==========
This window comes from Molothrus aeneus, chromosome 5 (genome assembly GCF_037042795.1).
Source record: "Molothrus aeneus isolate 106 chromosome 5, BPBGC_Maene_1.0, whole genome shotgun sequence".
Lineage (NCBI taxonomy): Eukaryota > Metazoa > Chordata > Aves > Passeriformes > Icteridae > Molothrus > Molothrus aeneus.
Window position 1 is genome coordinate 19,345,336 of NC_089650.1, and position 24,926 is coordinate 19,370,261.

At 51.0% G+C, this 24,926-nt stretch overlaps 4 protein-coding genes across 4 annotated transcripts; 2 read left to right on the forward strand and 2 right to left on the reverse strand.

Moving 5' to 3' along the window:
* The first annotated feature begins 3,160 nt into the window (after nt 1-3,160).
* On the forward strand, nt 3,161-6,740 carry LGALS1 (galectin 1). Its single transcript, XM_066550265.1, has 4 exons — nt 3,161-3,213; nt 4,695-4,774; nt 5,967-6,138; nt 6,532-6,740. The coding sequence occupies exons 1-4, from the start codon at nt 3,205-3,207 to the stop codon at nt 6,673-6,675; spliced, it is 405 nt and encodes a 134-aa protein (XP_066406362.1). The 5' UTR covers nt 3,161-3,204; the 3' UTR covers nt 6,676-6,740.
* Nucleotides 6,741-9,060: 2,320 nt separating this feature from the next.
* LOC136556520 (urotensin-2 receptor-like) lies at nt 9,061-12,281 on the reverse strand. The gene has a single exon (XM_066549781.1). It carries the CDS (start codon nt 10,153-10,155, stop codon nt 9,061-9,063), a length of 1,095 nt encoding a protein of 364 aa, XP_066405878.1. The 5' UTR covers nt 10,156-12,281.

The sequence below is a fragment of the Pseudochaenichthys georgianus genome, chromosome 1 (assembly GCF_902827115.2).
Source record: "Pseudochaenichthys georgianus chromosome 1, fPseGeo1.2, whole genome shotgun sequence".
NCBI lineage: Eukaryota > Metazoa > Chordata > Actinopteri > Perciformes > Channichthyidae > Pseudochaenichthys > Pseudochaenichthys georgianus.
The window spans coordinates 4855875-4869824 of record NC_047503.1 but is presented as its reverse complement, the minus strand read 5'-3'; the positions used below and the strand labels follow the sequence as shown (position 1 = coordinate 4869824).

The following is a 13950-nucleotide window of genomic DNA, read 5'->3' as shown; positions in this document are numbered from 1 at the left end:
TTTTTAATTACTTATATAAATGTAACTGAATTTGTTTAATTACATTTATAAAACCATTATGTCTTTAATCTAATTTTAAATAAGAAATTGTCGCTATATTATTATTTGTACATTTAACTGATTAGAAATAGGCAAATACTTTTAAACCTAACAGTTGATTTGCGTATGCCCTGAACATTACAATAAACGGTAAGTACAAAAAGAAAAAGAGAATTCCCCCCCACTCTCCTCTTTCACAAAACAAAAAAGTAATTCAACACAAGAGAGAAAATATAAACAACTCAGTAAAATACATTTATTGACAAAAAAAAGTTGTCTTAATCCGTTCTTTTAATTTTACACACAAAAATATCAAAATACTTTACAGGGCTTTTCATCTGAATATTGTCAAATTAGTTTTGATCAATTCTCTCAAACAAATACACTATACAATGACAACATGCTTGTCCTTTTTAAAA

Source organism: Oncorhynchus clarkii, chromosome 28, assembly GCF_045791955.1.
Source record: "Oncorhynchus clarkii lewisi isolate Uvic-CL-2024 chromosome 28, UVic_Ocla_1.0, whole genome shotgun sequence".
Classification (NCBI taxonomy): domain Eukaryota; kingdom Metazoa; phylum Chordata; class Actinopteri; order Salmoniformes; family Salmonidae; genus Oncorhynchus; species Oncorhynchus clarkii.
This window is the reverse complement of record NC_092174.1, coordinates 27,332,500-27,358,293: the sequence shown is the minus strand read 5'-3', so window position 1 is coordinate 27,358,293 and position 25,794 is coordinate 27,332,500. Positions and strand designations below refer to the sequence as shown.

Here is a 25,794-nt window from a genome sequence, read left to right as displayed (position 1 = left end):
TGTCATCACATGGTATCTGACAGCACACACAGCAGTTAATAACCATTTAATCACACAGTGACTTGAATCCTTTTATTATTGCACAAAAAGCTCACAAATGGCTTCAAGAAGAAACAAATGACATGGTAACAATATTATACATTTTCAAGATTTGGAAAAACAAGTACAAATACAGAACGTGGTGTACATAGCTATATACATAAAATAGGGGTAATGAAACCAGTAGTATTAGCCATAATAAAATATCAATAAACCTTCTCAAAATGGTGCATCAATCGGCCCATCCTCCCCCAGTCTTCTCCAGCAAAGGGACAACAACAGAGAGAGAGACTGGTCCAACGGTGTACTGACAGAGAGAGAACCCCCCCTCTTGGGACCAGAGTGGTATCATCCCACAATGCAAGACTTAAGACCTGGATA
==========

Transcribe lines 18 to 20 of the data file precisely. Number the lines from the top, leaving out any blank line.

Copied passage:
Source record: "Oncorhynchus clarkii lewisi isolate Uvic-CL-2024 chromosome 28, UVic_Ocla_1.0, whole genome shotgun sequence".
Classification (NCBI taxonomy): domain Eukaryota; kingdom Metazoa; phylum Chordata; class Actinopteri; order Salmoniformes; family Salmonidae; genus Oncorhynchus; species Oncorhynchus clarkii.
This window is the reverse complement of record NC_092174.1, coordinates 27,332,500-27,358,293: the sequence shown is the minus strand read 5'-3', so window position 1 is coordinate 27,358,293 and position 25,794 is coordinate 27,332,500. Positions and strand designations below refer to the sequence as shown.